Tuesday, July 03, 2007

On Display

Some of the labs that I work in are shared facilities operated by the department or a collection of departments. There are many positive aspects of having such facilities, but I just encountered a negative one that I had never previously even contemplated.

The head technician in one of the labs announced today that he had just finished installing a webcam system that would be accessible to the public so that anyone could go the website and watch people in the lab. His motivation for doing this was so that people could see how the machines are used, and he noted that this would be ‘educational’ for students and the public. When I read this email announcing the implementation of the webcam system, I was shocked. My students and I are primary users of this facility, and I was not consulted. I don't really have any say in the running of the lab, or I would has squashed this idea before it was implemented.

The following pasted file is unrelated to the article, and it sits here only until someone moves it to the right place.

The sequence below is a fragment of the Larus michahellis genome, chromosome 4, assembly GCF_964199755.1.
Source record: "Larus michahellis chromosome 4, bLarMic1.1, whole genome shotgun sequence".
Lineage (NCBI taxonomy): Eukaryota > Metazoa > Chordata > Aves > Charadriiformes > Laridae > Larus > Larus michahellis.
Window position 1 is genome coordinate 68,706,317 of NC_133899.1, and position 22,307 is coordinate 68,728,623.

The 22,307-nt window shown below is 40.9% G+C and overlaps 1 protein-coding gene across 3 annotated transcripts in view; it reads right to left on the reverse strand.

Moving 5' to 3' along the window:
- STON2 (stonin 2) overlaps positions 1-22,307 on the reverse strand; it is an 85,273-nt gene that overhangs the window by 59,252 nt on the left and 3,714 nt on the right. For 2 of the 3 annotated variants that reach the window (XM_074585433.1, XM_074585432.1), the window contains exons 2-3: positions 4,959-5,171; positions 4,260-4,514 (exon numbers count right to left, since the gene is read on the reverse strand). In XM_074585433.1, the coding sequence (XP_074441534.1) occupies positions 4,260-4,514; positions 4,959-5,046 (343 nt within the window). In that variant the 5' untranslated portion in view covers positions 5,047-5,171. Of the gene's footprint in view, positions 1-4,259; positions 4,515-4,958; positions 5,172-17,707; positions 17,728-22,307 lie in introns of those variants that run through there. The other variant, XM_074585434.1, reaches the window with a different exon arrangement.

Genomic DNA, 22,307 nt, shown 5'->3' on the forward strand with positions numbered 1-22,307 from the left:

I would have been very upset by the webcam installation no matter what, but perhaps because I have been dealing with some security issues involving safety in my department recently, I acted extremely negatively to the webcam. The lab manager is clearly not thinking that he just created the perfect way for people to check and see when women are working alone at night or on weekends in the lab.

Based on my strenuous objections, he says he will reconsider his plan. Even though it will make him sad to take down his nifty little web-thing, I am pretty sure he will. It just didn’t occur to him that it was a safety issue.